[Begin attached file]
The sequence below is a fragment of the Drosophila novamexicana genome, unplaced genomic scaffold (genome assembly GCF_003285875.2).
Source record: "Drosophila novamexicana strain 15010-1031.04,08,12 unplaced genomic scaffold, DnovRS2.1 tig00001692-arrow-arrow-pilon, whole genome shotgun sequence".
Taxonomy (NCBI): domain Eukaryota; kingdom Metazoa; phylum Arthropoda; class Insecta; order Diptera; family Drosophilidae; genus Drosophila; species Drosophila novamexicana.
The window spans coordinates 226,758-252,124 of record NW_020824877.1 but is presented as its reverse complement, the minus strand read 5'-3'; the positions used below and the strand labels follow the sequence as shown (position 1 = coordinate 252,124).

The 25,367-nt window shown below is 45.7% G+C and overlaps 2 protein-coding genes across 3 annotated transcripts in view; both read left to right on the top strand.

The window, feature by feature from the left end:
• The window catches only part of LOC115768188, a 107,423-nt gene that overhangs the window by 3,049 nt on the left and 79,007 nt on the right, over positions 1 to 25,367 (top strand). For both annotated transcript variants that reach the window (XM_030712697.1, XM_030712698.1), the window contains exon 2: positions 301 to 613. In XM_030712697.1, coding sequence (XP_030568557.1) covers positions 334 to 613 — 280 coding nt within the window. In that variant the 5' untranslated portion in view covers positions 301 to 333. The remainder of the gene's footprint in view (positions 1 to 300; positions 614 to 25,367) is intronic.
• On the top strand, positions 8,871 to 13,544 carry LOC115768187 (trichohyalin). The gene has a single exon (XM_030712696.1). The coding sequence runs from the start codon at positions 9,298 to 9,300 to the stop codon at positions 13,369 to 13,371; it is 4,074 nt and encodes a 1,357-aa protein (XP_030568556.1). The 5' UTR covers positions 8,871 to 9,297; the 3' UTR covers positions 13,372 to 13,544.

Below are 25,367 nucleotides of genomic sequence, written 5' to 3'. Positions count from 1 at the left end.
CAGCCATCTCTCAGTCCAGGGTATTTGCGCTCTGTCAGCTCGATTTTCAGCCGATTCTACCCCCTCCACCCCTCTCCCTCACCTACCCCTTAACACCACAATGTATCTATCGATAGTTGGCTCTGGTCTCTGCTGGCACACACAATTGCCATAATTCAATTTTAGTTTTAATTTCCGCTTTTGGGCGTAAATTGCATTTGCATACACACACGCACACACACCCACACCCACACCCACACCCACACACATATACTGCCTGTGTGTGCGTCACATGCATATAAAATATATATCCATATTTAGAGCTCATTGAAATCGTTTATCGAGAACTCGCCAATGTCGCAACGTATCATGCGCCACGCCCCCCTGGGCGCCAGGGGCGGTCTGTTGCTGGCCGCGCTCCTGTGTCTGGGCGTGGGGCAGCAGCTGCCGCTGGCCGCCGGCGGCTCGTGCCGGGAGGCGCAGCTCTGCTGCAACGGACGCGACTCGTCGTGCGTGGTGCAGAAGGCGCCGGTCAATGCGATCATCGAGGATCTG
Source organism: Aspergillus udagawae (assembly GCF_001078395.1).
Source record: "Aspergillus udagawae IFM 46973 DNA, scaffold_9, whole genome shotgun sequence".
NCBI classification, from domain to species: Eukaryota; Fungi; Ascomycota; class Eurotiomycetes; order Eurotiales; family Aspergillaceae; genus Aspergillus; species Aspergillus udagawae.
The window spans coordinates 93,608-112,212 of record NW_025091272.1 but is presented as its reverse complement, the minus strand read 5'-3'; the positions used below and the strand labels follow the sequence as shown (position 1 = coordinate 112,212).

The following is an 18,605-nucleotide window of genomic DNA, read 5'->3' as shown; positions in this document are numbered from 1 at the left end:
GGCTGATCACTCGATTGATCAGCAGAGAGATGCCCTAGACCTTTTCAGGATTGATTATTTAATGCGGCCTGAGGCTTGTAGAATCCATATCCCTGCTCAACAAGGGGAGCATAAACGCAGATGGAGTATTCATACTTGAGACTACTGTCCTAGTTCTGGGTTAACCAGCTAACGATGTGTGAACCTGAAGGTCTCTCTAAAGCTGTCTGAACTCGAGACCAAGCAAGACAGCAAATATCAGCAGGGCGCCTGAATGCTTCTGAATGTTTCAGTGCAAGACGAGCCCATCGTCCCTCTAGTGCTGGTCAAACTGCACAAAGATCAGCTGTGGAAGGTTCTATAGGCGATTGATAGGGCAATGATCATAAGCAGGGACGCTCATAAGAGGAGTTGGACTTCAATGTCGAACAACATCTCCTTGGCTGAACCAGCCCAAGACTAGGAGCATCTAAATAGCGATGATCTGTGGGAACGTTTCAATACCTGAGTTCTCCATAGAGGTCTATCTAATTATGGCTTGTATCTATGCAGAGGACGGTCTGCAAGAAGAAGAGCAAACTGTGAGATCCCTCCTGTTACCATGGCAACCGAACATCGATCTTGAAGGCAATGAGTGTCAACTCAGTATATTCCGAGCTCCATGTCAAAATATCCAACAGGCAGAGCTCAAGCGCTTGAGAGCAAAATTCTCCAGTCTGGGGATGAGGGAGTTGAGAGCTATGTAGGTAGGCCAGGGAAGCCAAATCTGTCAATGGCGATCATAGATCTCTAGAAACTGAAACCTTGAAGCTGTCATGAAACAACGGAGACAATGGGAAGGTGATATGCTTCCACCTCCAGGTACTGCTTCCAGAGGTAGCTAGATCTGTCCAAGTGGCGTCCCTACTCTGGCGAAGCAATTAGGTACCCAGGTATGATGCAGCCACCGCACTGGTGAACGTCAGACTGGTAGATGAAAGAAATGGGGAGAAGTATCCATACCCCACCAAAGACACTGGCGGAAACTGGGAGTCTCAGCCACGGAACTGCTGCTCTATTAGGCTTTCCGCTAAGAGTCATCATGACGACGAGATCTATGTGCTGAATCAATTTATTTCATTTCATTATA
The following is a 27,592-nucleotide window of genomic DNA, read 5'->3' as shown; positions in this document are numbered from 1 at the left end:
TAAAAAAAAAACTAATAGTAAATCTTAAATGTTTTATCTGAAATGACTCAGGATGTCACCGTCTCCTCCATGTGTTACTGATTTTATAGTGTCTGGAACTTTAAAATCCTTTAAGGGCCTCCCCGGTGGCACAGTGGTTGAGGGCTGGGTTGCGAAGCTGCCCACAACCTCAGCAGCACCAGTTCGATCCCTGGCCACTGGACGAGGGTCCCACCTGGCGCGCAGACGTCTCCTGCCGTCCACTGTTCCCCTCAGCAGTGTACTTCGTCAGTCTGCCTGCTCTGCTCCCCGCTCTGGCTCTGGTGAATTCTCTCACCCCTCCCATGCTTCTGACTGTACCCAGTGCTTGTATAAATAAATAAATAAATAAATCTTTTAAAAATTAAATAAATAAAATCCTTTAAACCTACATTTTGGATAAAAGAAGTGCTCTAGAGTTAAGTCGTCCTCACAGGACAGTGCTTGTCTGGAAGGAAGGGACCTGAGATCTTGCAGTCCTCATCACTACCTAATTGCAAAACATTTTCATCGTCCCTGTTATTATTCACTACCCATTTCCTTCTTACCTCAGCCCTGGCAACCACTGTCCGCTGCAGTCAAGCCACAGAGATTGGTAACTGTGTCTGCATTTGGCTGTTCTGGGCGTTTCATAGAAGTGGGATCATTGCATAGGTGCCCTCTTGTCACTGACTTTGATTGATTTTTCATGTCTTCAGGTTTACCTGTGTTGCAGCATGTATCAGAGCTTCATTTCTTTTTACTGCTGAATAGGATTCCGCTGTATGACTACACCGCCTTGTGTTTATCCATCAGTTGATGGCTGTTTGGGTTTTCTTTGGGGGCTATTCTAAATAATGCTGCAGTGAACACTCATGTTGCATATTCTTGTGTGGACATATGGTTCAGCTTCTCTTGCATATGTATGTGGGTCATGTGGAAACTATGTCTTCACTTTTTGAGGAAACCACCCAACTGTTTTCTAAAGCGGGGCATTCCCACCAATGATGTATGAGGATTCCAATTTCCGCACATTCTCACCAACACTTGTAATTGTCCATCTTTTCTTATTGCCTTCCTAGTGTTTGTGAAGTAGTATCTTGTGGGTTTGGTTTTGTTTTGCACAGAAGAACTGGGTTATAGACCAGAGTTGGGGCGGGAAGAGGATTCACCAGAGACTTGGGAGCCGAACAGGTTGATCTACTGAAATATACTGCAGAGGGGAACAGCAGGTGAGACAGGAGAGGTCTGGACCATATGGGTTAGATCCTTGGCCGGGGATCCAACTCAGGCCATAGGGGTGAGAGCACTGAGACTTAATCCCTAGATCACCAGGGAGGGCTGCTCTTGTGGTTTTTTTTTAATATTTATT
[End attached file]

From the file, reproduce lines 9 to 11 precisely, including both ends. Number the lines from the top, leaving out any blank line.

Below are 25,367 nucleotides of genomic sequence, written 5' to 3'. Positions count from 1 at the left end.
CAGCCATCTCTCAGTCCAGGGTATTTGCGCTCTGTCAGCTCGATTTTCAGCCGATTCTACCCCCTCCACCCCTCTCCCTCACCTACCCCTTAACACCACAATGTATCTATCGATAGTTGGCTCTGGTCTCTGCTGGCACACACAATTGCCATAATTCAATTTTAGTTTTAATTTCCGCTTTTGGGCGTAAATTGCATTTGCATACACACACGCACACACACCCACACCCACACCCACACCCACACACATATACTGCCTGTGTGTGCGTCACATGCATATAAAATATATATCCATATTTAGAGCTCATTGAAATCGTTTATCGAGAACTCGCCAATGTCGCAACGTATCATGCGCCACGCCCCCCTGGGCGCCAGGGGCGGTCTGTTGCTGGCCGCGCTCCTGTGTCTGGGCGTGGGGCAGCAGCTGCCGCTGGCCGCCGGCGGCTCGTGCCGGGAGGCGCAGCTCTGCTGCAACGGACGCGACTCGTCGTGCGTGGTGCAGAAGGCGCCGGTCAATGCGATCATCGAGGATCTG
Source organism: Aspergillus udagawae (assembly GCF_001078395.1).